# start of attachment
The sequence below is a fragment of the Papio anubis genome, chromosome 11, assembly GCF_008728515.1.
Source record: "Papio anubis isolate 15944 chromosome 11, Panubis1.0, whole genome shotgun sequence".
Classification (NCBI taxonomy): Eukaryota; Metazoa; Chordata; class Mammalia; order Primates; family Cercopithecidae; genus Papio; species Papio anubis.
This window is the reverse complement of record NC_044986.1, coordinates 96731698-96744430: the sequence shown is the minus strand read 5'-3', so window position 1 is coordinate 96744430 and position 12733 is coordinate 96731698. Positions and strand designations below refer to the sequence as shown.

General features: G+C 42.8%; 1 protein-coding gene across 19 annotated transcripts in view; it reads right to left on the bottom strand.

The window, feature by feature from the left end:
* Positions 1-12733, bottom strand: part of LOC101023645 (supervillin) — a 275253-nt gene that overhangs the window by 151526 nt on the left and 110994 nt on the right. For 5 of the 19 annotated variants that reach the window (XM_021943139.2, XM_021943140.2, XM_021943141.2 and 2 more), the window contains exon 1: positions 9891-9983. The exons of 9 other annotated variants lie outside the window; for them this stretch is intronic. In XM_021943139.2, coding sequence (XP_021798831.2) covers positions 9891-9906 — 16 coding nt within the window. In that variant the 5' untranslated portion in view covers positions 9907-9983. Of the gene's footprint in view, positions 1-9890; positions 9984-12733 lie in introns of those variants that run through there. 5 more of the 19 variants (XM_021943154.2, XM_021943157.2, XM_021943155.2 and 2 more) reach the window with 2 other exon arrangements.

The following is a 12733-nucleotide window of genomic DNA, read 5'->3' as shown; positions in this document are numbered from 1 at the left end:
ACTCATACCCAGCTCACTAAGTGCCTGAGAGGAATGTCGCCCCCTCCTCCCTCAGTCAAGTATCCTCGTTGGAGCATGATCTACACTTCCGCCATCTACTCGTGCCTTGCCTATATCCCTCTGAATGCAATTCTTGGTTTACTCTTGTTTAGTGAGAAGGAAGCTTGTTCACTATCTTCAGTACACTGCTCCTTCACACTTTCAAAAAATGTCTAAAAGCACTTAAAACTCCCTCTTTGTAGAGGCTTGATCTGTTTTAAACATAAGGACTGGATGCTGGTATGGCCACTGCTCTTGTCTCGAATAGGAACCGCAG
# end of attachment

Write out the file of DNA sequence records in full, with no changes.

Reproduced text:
The sequence below is a fragment of the Papio anubis genome, chromosome 11, assembly GCF_008728515.1.
Source record: "Papio anubis isolate 15944 chromosome 11, Panubis1.0, whole genome shotgun sequence".
Classification (NCBI taxonomy): Eukaryota; Metazoa; Chordata; class Mammalia; order Primates; family Cercopithecidae; genus Papio; species Papio anubis.
This window is the reverse complement of record NC_044986.1, coordinates 96731698-96744430: the sequence shown is the minus strand read 5'-3', so window position 1 is coordinate 96744430 and position 12733 is coordinate 96731698. Positions and strand designations below refer to the sequence as shown.

General features: G+C 42.8%; 1 protein-coding gene across 19 annotated transcripts in view; it reads right to left on the bottom strand.

The window, feature by feature from the left end:
* Positions 1-12733, bottom strand: part of LOC101023645 (supervillin) — a 275253-nt gene that overhangs the window by 151526 nt on the left and 110994 nt on the right. For 5 of the 19 annotated variants that reach the window (XM_021943139.2, XM_021943140.2, XM_021943141.2 and 2 more), the window contains exon 1: positions 9891-9983. The exons of 9 other annotated variants lie outside the window; for them this stretch is intronic. In XM_021943139.2, coding sequence (XP_021798831.2) covers positions 9891-9906 — 16 coding nt within the window. In that variant the 5' untranslated portion in view covers positions 9907-9983. Of the gene's footprint in view, positions 1-9890; positions 9984-12733 lie in introns of those variants that run through there. 5 more of the 19 variants (XM_021943154.2, XM_021943157.2, XM_021943155.2 and 2 more) reach the window with 2 other exon arrangements.

The following is a 12733-nucleotide window of genomic DNA, read 5'->3' as shown; positions in this document are numbered from 1 at the left end:
ACTCATACCCAGCTCACTAAGTGCCTGAGAGGAATGTCGCCCCCTCCTCCCTCAGTCAAGTATCCTCGTTGGAGCATGATCTACACTTCCGCCATCTACTCGTGCCTTGCCTATATCCCTCTGAATGCAATTCTTGGTTTACTCTTGTTTAGTGAGAAGGAAGCTTGTTCACTATCTTCAGTACACTGCTCCTTCACACTTTCAAAAAATGTCTAAAAGCACTTAAAACTCCCTCTTTGTAGAGGCTTGATCTGTTTTAAACATAAGGACTGGATGCTGGTATGGCCACTGCTCTTGTCTCGAATAGGAACCGCAG